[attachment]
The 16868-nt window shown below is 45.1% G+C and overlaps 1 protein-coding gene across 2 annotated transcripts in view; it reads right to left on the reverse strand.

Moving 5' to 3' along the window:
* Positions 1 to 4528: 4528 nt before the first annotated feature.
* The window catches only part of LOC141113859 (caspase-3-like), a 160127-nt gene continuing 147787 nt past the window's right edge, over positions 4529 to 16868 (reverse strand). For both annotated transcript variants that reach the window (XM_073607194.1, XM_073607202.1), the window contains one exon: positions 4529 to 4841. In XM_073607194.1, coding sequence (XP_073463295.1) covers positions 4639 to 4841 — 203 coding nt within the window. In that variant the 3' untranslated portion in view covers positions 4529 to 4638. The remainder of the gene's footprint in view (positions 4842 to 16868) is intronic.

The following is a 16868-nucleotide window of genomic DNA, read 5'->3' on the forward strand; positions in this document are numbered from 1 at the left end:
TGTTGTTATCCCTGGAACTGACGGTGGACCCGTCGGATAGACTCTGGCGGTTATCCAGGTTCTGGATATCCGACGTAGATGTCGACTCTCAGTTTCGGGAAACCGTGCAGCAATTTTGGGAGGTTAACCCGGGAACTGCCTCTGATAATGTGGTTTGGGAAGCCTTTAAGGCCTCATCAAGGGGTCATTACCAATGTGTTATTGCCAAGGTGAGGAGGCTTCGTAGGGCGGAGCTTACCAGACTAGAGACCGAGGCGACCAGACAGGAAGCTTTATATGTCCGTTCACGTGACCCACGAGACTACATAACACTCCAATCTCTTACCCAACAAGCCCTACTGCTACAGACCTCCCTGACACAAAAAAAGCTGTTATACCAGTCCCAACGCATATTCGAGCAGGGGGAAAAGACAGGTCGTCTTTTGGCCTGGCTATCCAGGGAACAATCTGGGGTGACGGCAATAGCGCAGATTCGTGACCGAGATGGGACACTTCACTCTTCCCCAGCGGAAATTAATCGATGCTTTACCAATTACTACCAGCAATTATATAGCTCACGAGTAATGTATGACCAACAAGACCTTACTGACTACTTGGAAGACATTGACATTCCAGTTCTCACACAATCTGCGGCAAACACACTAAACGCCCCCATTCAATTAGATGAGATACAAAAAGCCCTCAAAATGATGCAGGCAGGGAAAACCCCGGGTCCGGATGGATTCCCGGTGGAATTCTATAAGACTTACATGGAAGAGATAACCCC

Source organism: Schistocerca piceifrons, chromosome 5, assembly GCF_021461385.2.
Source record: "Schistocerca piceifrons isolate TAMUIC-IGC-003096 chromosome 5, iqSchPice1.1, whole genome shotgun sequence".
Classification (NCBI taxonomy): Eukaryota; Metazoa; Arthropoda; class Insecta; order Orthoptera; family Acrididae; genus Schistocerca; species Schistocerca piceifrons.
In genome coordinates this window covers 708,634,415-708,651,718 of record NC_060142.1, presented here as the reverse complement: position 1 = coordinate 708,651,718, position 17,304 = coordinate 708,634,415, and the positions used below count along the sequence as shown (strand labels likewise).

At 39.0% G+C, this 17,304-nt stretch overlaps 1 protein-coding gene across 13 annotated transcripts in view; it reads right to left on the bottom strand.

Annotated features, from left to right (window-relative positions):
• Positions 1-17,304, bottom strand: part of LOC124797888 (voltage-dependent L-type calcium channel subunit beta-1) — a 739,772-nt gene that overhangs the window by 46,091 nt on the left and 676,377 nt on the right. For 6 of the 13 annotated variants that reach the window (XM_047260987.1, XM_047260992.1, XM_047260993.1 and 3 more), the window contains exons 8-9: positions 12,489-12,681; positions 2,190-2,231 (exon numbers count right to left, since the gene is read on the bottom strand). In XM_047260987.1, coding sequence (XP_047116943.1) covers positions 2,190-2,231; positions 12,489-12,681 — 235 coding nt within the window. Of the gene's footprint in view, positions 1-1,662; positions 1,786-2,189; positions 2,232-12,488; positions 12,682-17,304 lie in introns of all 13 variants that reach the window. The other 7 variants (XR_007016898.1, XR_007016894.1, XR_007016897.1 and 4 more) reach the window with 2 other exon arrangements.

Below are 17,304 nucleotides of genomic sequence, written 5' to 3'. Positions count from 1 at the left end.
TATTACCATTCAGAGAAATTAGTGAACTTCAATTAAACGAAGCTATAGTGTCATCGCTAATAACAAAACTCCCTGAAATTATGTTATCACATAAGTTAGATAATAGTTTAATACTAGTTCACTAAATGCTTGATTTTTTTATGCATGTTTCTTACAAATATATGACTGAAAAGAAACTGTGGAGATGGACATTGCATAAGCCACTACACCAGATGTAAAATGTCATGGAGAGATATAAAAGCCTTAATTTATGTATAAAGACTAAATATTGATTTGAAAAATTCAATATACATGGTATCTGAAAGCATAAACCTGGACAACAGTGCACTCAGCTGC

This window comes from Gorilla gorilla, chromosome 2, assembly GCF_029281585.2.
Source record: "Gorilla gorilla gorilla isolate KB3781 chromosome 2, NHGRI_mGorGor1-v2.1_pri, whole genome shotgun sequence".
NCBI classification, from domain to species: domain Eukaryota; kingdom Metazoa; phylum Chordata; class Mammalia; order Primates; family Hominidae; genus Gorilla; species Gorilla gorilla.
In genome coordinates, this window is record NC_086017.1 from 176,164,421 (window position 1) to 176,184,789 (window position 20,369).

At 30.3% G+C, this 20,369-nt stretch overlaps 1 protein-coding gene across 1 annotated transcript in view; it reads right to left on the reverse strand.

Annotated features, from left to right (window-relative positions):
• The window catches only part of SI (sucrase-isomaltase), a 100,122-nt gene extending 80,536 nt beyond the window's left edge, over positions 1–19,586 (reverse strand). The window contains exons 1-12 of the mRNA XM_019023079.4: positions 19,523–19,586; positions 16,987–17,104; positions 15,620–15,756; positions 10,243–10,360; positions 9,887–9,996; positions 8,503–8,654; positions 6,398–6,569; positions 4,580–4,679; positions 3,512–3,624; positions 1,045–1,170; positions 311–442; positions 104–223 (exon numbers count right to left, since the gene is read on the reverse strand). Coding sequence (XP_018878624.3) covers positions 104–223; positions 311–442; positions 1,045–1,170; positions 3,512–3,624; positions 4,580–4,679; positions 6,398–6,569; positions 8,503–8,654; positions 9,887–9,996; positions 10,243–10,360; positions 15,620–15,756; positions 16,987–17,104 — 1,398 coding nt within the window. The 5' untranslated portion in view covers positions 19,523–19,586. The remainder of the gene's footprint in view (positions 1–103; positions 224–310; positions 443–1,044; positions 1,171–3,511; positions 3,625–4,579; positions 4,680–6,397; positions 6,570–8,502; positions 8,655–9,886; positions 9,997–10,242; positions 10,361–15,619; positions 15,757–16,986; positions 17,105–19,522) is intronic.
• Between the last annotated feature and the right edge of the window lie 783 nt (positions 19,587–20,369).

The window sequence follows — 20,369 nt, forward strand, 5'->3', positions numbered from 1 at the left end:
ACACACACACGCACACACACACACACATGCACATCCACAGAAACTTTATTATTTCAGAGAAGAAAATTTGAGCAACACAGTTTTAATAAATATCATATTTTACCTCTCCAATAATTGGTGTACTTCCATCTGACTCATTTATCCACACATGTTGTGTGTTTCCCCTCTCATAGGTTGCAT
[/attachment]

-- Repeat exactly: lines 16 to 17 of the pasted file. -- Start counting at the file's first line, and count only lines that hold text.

This window comes from Gorilla gorilla, chromosome 2, assembly GCF_029281585.2.
Source record: "Gorilla gorilla gorilla isolate KB3781 chromosome 2, NHGRI_mGorGor1-v2.1_pri, whole genome shotgun sequence".